“If you want to see the real Moss Side, it’s all here”

A remarkable photography, creative writing, and art exhibition titled "Powerhouse Portraits" is set to take centre stage at The Powerhouse in Moss Side, Manchester, from 29 July until 31 October 2023.
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A remarkable photography, creative writing, and art exhibition titled “Powerhouse Portraits” is set to take centre stage at The Powerhouse in Moss Side, Manchester, from 29 July until 31 October 2023.

Powerhouse Portaits: A Snapshot of Moss Side

Moss Side, an inner-city area of Manchester, has long been a melting pot of cultures and identities, celebrating its diversity while experiencing ongoing transformations.

Life in Moss Side

“Powerhouse Portraits” serves as a visual and narrative documentation of the lives and stories of Moss Side’s residents, both young and old, capturing the essence of the neighbourhood’s intergenerational dynamics.

The project, led by artist Leo Macdonald Oulds, photographer Ian Johns, and local poet Nasima Bee, handed out 99 disposable cameras, sketchbooks, and notebooks to 40 participants from different age groups, ranging from 8 to 87 years old.

Over six weeks, these enthusiastic participants attended a series of eighteen workshops, pouring their hearts into capturing the essence of Moss Side from their unique perspectives.

Deanne Heron

We spoke to Deanne Heron, who is a writer, poet and radio presenter about her involvement in the project.

“I saw the advert in a community group made by Ian Johns, one of the photographers and I just thought what a great idea it is.

“So I went along.

“I was really surprised at the number of people who were there.

“And the lovely mix, you know, different ages, young and old, different ethnicities. It’s very representative of the place.

“Ian taught us how to use disposable cameras and we had to take 27 photos per week. Then, we had to put the photos together in an album and write a little bit about each photograph. It was a great experience.”

“We used to come down to Moss Side all the time, me and my mum, to do shopping.

“It used to be the only place you could get amazing Carribean Food, so we were all over it!

“Manchester is just so beautiful.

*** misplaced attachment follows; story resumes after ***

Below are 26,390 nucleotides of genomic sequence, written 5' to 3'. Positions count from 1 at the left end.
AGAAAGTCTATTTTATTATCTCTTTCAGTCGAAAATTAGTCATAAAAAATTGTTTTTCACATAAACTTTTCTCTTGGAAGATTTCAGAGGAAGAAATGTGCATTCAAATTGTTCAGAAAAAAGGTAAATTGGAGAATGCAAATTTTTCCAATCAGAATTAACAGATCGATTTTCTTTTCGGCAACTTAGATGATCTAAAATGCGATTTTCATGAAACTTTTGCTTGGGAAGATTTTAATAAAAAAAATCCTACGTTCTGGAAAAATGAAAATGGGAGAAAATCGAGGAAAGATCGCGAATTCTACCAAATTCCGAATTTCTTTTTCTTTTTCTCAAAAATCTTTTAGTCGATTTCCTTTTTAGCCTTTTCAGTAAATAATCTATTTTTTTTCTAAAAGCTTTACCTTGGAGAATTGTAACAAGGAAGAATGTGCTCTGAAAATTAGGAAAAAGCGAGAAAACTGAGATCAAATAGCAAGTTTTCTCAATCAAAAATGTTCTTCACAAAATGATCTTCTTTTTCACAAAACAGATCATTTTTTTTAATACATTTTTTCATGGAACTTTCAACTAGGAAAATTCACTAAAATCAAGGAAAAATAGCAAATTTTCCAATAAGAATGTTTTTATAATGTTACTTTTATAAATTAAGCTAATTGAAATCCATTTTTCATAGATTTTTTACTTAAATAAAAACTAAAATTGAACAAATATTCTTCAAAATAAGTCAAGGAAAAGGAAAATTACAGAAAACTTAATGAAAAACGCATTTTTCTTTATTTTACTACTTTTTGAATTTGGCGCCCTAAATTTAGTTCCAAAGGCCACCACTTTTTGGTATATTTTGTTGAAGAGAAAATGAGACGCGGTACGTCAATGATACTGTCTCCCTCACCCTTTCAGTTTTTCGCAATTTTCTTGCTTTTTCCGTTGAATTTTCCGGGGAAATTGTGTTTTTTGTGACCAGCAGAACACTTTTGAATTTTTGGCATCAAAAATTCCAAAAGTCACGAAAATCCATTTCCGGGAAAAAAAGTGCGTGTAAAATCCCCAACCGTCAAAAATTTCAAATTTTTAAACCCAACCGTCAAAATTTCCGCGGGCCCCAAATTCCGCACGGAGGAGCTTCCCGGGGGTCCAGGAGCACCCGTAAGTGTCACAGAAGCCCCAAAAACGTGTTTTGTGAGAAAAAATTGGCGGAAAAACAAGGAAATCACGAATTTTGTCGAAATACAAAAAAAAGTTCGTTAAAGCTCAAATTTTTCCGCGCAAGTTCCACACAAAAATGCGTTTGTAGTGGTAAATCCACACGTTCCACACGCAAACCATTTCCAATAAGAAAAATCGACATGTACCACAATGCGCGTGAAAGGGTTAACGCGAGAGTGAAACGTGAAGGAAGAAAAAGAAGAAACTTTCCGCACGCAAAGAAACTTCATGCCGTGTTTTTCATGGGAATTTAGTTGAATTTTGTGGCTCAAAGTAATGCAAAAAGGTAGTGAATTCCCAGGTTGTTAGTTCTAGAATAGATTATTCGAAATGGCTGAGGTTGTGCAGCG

“I’ve had many opportunities to go to other cities, London, Nottingham, Birmingham.

“But every time I go anywhere and I come back to Manchester, I just feel like I’m home.

“You know, I just feel like I’m, I’m Manchester is my place. I think it’s so beautiful on so many different levels.”

I asked Deanne what changes she had seen in Moss Side since she arrived in England in 1967.

She said: I mean, when I knew Moss Side as a little girl, it was mainly, maybe African Caribbean, there were a lot of Asian people, white people as well.

“But I would say there was a nice mix.

I asked Deanne about people’s preconceived notions about Moss Side and some of the stereotypes associated with the area.

“Don’t believe what you’ve heard about the place, it’s wonderful.

“We’re world citizens. We should be able to travel wherever we want to and live happily with friendly neighbours. Moss Side reflects that diversity, and it’s a beautiful place.

“But everybody outside of Moss Side, I think, assumed that it was all black people, but it wasn’t, and isn’t.

“It is a very diverse community, with a lot of Irish people, too.

“There is still a good sense of community, but there have been a lot of changes.

“A lot of people living there now are from other African countries. Not so many African Caribbean, most of them seem to have moved away. Recently, a lot of the houses that have gone up for sale, they’ve been bought by people from the South.”

Kooj Chuhan

Kooj Chuhan is a Digital artist, filmmaker, researcher and creative producer

One of Kooj’s photos

Kooj interweaves racial justice with climate resistance using a range of interactive, visual, media and performance approaches combined with critical cultural democracy.